William Watson

William Watson Poems


April, April,
Laugh thy girlish laughter;
Then, the moment after,
Weep thy girlish tears!


APRIL, April,
Laugh thy girlish laughter;
Then, the moment after,
Weep thy girlish tears!

SHE stands, a thousand-wintered tree,
By countless morns impearled;
Her broad roots coil beneath the sea,
Her branches sweep the world;

Thou burden of all songs the earth hath sung,
Thou retrospect in Time's reverted eyes,
Thou metaphor of everything that dies,

Last night the seawind was to me
A metaphor of liberty,
And every wave along the beach
A starlit music seemed to be.

A beckoning spirit of gladness seemed afloat,
That lightly danced in laughing air before us:

Here, peradventure, in this mirror glassed,
Who gazes long and well at times beholds
Some sunken feature of the mummied Past,

Westward a league the city lay, with one
Cloud's imminent umbrage o'er it: when behold,
The incendiary sun

That beauty such as thine
Can die indeed,
Were ordinance too wantonly malign:
No wit may reconcile so cold a creed

Not here, O teeming City, was it meet
Thy lover, thy most faithful, should repose,
But where the multitudinous life-tide flows

'NOT ours,' say some, 'the thought of death to dread;
   Asking no heaven, we fear no fabled hell:
Life is a feast, and we have banqueted--
   Shall not the worms as well?

So, without overt breach, we fall apart,
Tacitly sunder--neither you nor I
Conscious of one intelligible Why,


England my mother,
Wardress of waters.

A letter from abroad. I tear
Its sheathing open, unaware
What treasure gleams within; and there-

A squalid, hideous town, where streams run black
With vomit of a hundred roaring mills,-
Hither occasion calls me; and ev'n here,

'Tis human fortune's happiest height to be
A spirit melodious, lucid, poised, and whole;
Second in order of felicity

To the eye and the ear of the Dreamer
This Dream out of darkness flew,
Through the horn or the ivory portal,
But he wist not which of the two.


Seven moons, new moons, had eastward set their horns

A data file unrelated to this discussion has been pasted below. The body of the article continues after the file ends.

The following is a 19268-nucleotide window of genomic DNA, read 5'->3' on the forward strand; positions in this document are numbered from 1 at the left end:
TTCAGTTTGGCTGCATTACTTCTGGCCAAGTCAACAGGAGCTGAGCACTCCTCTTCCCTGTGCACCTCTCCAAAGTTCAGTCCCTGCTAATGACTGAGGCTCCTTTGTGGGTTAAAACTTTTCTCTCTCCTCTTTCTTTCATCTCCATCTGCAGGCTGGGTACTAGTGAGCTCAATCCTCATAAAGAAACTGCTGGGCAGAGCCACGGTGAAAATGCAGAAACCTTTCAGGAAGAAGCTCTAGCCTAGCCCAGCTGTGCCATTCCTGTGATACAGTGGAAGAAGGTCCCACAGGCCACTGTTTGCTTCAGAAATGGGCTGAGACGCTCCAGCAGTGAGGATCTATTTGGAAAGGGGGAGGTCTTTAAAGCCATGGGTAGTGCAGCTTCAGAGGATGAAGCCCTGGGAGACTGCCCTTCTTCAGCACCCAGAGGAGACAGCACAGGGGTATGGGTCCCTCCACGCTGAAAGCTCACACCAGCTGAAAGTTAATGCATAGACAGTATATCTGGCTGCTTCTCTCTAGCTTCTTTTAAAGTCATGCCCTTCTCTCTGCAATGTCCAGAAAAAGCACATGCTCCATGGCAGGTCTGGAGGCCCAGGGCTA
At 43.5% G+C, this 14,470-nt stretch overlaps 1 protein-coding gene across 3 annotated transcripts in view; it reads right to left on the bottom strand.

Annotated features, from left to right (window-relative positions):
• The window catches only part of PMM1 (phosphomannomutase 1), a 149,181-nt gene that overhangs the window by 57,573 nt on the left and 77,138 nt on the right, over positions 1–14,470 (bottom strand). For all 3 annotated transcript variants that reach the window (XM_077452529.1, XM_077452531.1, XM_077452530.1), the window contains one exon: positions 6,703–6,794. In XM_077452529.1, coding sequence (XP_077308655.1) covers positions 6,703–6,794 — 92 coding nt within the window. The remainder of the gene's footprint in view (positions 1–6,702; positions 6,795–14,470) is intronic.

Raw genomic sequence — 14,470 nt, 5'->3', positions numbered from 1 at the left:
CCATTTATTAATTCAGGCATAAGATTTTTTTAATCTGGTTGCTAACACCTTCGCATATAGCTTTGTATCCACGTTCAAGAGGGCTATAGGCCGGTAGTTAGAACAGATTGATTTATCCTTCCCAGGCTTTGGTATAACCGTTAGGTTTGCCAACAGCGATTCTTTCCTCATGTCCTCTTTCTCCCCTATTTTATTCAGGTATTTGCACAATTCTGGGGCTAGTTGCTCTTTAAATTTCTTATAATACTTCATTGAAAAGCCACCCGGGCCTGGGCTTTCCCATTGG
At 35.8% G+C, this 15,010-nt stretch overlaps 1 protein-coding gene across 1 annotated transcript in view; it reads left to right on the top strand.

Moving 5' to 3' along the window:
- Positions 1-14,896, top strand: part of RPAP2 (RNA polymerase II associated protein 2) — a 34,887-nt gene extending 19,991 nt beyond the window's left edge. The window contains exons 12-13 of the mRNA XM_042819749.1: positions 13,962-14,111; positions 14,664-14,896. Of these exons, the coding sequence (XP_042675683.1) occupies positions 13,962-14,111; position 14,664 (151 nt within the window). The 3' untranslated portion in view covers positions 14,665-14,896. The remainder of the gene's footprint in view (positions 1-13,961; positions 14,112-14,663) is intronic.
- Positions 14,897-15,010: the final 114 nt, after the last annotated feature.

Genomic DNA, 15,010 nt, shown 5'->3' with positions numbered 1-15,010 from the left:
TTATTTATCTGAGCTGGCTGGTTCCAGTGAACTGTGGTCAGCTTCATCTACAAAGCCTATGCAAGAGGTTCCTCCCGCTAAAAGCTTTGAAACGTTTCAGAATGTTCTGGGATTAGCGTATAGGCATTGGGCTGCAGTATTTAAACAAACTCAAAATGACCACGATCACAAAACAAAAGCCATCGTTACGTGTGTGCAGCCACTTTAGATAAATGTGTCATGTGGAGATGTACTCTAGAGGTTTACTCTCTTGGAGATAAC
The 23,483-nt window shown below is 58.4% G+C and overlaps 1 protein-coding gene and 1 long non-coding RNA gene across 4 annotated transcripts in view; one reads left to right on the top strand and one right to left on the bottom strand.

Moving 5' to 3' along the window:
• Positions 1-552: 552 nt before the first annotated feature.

Averted from the sun; seven moons, old moons,
Westward their sun-averted horns had set;

Strange the world about me lies,
Never yet familiar grown-
Still disturbs me with surprise,
Haunts me like a face half known.

She was a lady great and splendid,
I was a minstrel in her halls.
A warrior like a prince attended
Stayed his steed by the castle walls.

William Watson Biography

Sir William Watson (1858 – 1935), was an English poet, popular in his time for the political content of his verse. He was born in Burley, in West Yorkshire. He was very much on the traditionalist wing of English poetry. He was a prolific poet of the 1890s, and a contributor to The Yellow Book, without 'decadent' associations. He was also a defender of Alfred, Lord Tennyson, as he dropped out of fashion. On Tennyson's death, Watson was a strong candidate for Poet Laureate but his earlier opposition to the Boer War had made him politically unsuitable and he was passed over for Alfred Austin.)

The Best Poem Of William Watson


April, April,
Laugh thy girlish laughter;
Then, the moment after,
Weep thy girlish tears!
April, that mine ears
Like a lover greetest,
If I tell thee, sweetest,
All my hopes and fears,
April, April,
Laugh thy golden laughter,
But, the moment after,
Weep thy golden tears!

William Watson Comments

Jim Thomas, Ontario Canada 02 November 2019

I have an original copy of " ART'S RIDDLE" by William Watson. Could you advise if this indeed is a writing by him since I cannot find it on the internet.

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sammie jane 25 January 2019

what an interesting man and a remarkable English poet!

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